US (MO): Veterans learn urban hydroponic farming

In the last six months, you may have eaten produce grown by Kansas City veterans. There is a new program teaching Kansas City veterans how to grow food as a life skill and be a part of the agriculture workforce. With time and patience, green leaves pop up in rows. "This is genovese basil," said Ryan Foster with Chow Hall Farms.

Foster is working to harvest 20 pounds of it. The basil is planted in a shipping container that was turned into a hydroponic farm off 88th Street and Troost Avenue. "It provides confidence that we are doing it the right way, and the things they are teaching us are what's supposed to happen," Foster said.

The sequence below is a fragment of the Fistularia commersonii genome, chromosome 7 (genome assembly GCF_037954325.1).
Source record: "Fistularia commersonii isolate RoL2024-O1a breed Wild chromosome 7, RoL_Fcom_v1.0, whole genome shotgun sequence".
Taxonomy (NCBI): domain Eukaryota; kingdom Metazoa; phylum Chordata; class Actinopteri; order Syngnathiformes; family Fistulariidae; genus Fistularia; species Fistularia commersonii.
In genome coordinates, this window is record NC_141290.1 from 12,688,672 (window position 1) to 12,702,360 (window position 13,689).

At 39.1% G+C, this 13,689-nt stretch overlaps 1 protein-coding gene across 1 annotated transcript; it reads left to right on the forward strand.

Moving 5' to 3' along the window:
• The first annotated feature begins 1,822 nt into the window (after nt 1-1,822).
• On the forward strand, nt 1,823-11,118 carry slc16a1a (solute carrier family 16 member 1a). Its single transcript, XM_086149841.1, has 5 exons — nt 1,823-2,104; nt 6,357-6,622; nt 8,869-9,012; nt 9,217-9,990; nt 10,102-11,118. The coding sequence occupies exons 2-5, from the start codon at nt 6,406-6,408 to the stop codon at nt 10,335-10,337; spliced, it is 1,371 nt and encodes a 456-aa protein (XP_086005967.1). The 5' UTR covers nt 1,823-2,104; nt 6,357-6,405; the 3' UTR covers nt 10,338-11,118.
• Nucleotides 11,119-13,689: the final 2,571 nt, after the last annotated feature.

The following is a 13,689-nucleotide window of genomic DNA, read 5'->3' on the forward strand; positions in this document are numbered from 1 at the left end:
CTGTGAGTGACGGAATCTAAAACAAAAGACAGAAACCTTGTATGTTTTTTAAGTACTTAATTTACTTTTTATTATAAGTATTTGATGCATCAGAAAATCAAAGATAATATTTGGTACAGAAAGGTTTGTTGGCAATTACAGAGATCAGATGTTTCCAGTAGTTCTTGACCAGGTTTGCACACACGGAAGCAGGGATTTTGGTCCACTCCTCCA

Growing stalks of varying towering mushrooms and 800 basil sprigs, Foster didn't start out as an urban farmer, but as a Marine in Iraq. "The more I work with plants and produce, it just calms that part of me that I could never get calmed," he said.

Foster said he later experienced homelessness and found help through a veterans program. "It was a hard time, it was a real hard time," he said. "A lot of my life, I've kind of been a jerk. I've been that person who gets frustrated way too easily. It feels to me almost like growing produce is a justification for all the bad I've done. I'm bringing back good, and I'm doing good by the earth, by the world."


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